A graduate of Oberlin Conservatory and the Berklee School of Music, Rothenberg's neo-classical "Quintet for Clarinet and Strings" combines formalist writing with polyrhythmic, polyphonic and microtonal techniques. Joined by the Mivos Quartet, Rothenberg enjoys the support of an ensemble that specializes in the works of contemporary composers.

The lengthy "Terrace and Fold" opens the five part suite, with each member of the quintet playing similar phrases in different time signatures, at different metric lengths, which provides an element of contrasting rhythmic tension. "Interleaving" suspends the cantilevered effect of the opening section with a string of languid glissandos, building to a vibrant, African-influenced polyrhythmic ostinato that is deconstructed in the third part, "Commentary." Freely improvised, "Commentary" is well-integrated into the fabric of the suite's through-composed segments, drawing from various motifs for thematic material. The austere "Setting Stones" is the traditional slow movement, while "Finale" lives up to its name, as Rothenberg's clarinet spars and feints with animated strings.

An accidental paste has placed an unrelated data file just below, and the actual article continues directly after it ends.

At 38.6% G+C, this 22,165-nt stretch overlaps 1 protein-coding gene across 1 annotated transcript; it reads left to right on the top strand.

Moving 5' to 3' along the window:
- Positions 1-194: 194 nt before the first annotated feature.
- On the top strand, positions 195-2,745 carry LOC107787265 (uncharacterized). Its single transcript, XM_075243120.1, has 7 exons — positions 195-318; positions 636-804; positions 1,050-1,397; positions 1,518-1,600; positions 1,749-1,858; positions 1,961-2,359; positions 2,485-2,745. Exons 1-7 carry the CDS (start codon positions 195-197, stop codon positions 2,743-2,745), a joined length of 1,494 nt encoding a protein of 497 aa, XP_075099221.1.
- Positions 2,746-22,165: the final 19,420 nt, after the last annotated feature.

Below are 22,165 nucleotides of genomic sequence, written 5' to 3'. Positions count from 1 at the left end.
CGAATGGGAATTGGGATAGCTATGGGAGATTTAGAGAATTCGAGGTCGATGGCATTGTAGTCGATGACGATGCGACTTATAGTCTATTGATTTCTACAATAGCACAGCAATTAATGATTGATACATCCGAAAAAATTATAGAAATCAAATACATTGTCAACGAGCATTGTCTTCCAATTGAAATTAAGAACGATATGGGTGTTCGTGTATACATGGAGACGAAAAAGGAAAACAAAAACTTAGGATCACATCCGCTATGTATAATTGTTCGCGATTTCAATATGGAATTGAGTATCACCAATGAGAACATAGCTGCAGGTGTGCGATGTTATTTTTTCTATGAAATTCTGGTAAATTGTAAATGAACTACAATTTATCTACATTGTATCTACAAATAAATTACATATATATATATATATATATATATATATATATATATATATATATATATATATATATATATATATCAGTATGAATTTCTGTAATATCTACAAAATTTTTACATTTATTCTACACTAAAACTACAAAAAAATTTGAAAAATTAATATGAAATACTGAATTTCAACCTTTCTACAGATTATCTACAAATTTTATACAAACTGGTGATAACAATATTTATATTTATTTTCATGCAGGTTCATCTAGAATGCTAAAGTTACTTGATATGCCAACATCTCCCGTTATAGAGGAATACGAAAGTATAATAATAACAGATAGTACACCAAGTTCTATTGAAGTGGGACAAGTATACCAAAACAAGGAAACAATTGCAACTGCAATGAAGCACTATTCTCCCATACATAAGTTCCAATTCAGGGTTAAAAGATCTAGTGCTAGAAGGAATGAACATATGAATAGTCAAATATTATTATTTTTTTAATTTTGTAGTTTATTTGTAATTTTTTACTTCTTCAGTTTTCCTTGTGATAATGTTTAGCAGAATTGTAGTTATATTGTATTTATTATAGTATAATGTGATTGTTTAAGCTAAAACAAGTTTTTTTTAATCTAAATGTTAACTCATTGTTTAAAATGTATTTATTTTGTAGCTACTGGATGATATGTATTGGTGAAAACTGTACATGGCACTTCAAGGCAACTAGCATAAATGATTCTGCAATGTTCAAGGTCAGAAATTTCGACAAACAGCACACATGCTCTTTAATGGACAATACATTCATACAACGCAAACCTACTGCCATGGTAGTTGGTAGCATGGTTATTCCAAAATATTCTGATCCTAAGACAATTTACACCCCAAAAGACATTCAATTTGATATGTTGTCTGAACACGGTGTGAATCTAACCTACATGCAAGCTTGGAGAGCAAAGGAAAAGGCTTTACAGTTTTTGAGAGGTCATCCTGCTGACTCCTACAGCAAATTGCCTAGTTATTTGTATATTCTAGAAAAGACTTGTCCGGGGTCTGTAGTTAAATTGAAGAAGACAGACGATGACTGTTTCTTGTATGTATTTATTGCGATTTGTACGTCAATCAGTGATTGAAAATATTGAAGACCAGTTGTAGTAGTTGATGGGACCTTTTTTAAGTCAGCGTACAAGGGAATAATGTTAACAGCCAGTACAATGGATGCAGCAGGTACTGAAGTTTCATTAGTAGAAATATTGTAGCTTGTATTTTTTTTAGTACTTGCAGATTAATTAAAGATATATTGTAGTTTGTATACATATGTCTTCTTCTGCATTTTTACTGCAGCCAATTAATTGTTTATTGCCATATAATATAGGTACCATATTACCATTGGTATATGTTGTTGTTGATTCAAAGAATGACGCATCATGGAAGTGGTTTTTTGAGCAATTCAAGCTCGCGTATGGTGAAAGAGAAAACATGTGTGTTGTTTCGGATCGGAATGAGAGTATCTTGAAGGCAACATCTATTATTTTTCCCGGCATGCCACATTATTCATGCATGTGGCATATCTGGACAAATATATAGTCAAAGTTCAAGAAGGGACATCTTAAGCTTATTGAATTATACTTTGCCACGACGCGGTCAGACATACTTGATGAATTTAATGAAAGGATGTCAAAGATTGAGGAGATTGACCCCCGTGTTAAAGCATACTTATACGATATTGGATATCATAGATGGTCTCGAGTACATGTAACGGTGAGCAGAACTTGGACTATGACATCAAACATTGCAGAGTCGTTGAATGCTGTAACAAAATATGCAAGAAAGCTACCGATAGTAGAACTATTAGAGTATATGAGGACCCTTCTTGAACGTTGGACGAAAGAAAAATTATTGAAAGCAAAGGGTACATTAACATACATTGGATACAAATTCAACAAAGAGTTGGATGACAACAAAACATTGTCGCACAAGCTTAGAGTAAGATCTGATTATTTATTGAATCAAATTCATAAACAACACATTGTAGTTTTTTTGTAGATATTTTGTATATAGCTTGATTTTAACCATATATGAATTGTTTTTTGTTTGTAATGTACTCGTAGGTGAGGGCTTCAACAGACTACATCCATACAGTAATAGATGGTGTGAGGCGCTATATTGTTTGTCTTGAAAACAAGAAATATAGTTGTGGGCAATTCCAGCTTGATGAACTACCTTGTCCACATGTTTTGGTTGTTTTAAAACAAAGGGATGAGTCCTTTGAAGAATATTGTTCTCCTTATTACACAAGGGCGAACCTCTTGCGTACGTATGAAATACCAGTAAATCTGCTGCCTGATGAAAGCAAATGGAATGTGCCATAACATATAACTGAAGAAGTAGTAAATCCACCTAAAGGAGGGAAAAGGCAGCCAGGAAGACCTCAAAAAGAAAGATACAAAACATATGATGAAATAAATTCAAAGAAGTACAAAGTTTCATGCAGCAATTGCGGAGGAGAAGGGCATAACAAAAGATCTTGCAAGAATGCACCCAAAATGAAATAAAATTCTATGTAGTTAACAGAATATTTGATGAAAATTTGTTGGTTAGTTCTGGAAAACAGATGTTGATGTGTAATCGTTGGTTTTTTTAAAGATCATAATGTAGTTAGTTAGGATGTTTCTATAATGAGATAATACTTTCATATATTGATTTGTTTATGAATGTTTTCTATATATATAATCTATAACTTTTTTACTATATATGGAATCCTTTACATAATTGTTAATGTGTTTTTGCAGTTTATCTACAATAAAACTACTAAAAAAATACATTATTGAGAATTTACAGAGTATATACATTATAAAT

The influence of Brahms and Mozart is subtly interwoven into "Quintet for Clarinet and Strings," an aesthetic that only partially materializes on Ryu Nashi/No School-New Music for Shakuhachi. As a former student of both Yamaguchi Goro and Yokoyama Katsuya (two masters of the shakuhachi with different approaches towards phrasing, vibrato, pitch and tone color), Rothenberg has enjoyed the perspective of an outsider while studying traditional Japanese music.